The problem I have with your argument, which is almost verbatim from the conservative talking points I’ve heard for years now, is that you aren’t interested in solving the real problem. To get to the heart of the infection we need to implement serious employment restrictions on those who hiring unauthorized immigrants for their easily-manipulated cheap labor, followed by the retooling or total scraping of NAFTA/CAFTA.

This puts us in the direction of solving two problems: First, they won’t come here because there is zero opportunity for a job, and second, we put an end to the destruction of their livelihood just so we can get cheaper avocados.

I volunteered for my senior year of undergraduate in Madison, Wisconsin, at a workers’ rights center. We helped people get the money they were owed by their bosses. These bosses were not paying them for the hours they worked, and using their immigration status as leverage to do so.

This is not an isolated phenomena in Madison, Wisc., but rather a national problem. It is our capitalist mindset that tells us to get the most out of them for the least cost.

My challenge to you is to broaden your horizons. You need to leave the confines of Uncle Sam and realize that every action we do here affects everyone else in the world.

It wasn’t until I began getting outside of the U.S. that I found the supreme interconnectedness of all our decisions. I hope you learned something today, and give your anti-Mexican agenda a much-needed review.

Thanks for your time and energy.
_
Colin Devlin is a Master’s student studying languages, lit and cultures. Letters can be sent to letters@collegian.com. _

 Posted by at 5:18 pm

Our View: Don’t leave promise unfulfilled, Obama

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Apr 292010
 
Authors: Collegian Editorial Board

Despite promises to Latino activists that he would address illegal immigration, President Barack Obama has decided to let this promise go unfulfilled. He announced Thursday that lawmakers lacked the “appetite” to take on immigration, and thus he would be dropping the issue from his agenda.

While we understand that it is an election year, and that Congress has its plate full with climate change and financial reform legislation, this is one campaign promise Obama shouldn’t have broken.

The ruckus raised over the last week in response to Arizona’s controversial law shows that this is an issue that is on the minds of many Americans, including those who don’t live in border states.

We see this enthusiasm locally as CSU students have planned a walk out from classes today in protest of the Arizona law.

As several commentators have made clear on our opinion pages this week, we need national reform to solve the illegal immigration problem.

Whether you like Arizona’s law or not, it’s clear that single state’s actions are not capable of resolving the illegal immigration mess. We need comprehensive immigration reform.

Some combination of border enforcement, policing of companies that hire illegals and the creation of a guest worker program will solve or at least reduce the violence, drug trafficking and job losses caused by illegal immigration.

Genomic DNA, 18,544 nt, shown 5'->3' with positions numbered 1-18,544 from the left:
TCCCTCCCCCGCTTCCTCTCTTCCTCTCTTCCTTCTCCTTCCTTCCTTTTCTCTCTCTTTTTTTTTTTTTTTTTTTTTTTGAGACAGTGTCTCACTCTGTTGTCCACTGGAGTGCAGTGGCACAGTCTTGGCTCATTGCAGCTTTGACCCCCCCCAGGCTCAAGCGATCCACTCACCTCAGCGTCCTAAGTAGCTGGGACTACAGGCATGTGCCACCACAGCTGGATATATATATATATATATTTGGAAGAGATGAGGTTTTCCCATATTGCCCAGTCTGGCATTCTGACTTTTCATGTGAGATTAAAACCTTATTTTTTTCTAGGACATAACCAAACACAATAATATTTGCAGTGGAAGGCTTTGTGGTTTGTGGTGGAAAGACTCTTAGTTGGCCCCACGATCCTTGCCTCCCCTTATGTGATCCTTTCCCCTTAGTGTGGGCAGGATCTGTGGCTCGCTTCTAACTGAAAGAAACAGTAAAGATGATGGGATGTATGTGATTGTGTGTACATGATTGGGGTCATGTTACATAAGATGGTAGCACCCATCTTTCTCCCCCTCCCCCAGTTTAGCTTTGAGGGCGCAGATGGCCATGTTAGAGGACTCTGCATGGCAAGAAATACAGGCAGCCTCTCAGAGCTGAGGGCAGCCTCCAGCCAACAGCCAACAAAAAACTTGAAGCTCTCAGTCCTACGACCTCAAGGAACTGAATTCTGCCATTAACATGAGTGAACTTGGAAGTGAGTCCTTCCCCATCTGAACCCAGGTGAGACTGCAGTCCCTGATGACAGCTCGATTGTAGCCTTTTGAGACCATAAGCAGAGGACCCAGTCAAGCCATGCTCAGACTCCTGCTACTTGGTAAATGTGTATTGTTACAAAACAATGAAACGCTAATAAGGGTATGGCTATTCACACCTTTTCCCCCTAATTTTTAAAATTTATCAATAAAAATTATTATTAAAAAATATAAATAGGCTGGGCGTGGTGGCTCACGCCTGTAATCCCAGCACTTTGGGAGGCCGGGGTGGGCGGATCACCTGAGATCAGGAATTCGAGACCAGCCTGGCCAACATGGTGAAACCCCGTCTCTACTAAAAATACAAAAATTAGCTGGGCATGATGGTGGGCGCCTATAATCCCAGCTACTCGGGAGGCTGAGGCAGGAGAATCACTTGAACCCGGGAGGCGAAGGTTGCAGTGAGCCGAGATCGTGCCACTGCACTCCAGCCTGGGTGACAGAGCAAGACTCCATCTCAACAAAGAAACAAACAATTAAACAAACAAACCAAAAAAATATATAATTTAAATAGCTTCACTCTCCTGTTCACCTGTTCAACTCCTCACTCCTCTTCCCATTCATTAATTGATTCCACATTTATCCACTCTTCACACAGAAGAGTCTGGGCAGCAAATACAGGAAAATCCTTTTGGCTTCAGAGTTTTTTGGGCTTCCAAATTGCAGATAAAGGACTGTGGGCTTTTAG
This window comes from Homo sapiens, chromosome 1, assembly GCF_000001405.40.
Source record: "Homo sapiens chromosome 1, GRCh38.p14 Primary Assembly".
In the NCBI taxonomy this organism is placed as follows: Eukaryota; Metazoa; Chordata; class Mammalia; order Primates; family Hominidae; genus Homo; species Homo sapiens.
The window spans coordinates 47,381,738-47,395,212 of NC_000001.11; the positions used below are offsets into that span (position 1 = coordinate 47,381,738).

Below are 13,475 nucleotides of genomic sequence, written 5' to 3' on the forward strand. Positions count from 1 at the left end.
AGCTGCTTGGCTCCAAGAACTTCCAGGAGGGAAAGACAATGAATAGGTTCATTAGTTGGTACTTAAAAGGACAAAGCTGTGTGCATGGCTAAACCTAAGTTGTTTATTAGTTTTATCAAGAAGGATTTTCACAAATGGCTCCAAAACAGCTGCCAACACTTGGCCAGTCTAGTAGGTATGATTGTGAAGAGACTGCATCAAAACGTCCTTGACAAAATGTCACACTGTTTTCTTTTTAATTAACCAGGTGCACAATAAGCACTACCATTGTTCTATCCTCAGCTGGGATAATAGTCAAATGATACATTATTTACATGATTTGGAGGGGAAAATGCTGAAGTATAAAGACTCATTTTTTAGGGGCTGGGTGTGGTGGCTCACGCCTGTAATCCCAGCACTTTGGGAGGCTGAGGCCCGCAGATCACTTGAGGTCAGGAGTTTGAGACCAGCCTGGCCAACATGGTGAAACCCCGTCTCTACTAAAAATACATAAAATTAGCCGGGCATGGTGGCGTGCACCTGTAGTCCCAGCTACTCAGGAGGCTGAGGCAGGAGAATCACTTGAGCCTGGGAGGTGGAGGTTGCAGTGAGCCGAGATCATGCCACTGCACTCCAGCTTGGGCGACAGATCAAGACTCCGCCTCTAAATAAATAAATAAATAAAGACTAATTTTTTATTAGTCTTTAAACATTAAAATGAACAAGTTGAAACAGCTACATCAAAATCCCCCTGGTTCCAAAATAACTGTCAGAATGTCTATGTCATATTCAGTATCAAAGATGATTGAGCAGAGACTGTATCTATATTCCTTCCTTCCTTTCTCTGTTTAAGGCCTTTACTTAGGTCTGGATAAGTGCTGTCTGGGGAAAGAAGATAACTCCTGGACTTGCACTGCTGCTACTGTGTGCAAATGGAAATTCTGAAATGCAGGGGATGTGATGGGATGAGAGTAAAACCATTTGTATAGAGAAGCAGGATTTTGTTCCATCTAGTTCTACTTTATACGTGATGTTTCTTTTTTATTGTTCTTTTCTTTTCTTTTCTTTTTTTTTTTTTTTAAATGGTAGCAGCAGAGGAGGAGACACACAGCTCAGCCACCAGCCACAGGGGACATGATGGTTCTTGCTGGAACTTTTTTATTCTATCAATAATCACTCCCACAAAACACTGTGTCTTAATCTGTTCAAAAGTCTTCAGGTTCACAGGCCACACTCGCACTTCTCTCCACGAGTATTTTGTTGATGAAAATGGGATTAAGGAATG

Without needed national reform, states like Arizona will keep passing controversial and questionable laws because they feel they have no other option.

Until the federal government acts, the situation in border states will continue to deteriorate, and more laws will be passed that threaten people’s civil rights.

It’s too bad the federal government won’t be acting this year because our leaders don’t have the “appetite” to solve this pressing issue.

 Posted by at 5:16 pm

It’s time for the new face of agriculture: It involves you

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Apr 292010
 
Authors: Robyn Scherer

Agriculture. What do you think of when you hear this word? I know what a lot of people think. They picture a cowboy. His brim pulled over his brow, his chaps swaying with the walk of the horse, his spurs rattling with the movement. They think of a button-up flannel shirt and a red bandana.

A long time ago, this represented a lot of America’s ranchers. But agriculture has expanded far beyond that.

The new face of agriculture is all encompassing and is different from the past. I have one question for you: Have you eaten today? If so, then look in the mirror. You are also part of agriculture.

Don’t believe me? Agriculture is not just about producing food and fiber anymore. Customers (you) have become more aware and more demanding. You don’t want just food, you want food the way you want it.

Consumer’s tastes and preferences have driven a lot of changes in the industry. “Back in the day,” cattle ranchers used to go out and pick their animals to continue breeding based only on phenotype (what the animal looks like), because that’s all they had.

Today, there are geneticists who calculate EPDs (expected progeny differences) on cattle, which has greatly increased productivity. Consumers want a better eating experience, and producers can breed their animals to fit that.

For example, marbling (the intramuscular fat in meat) is what makes it better.

Ever heard the term prime? That is the highest quality meat. More and more consumers want higher quality meat, and EPDs can be calculated on things such as marbling to help producers meet this demand.

So what else does agriculture encompass? Almost everything that you deal with on a daily basis had some origin in agriculture. Did you put on makeup this morning? There are components in makeup that come from processed animals.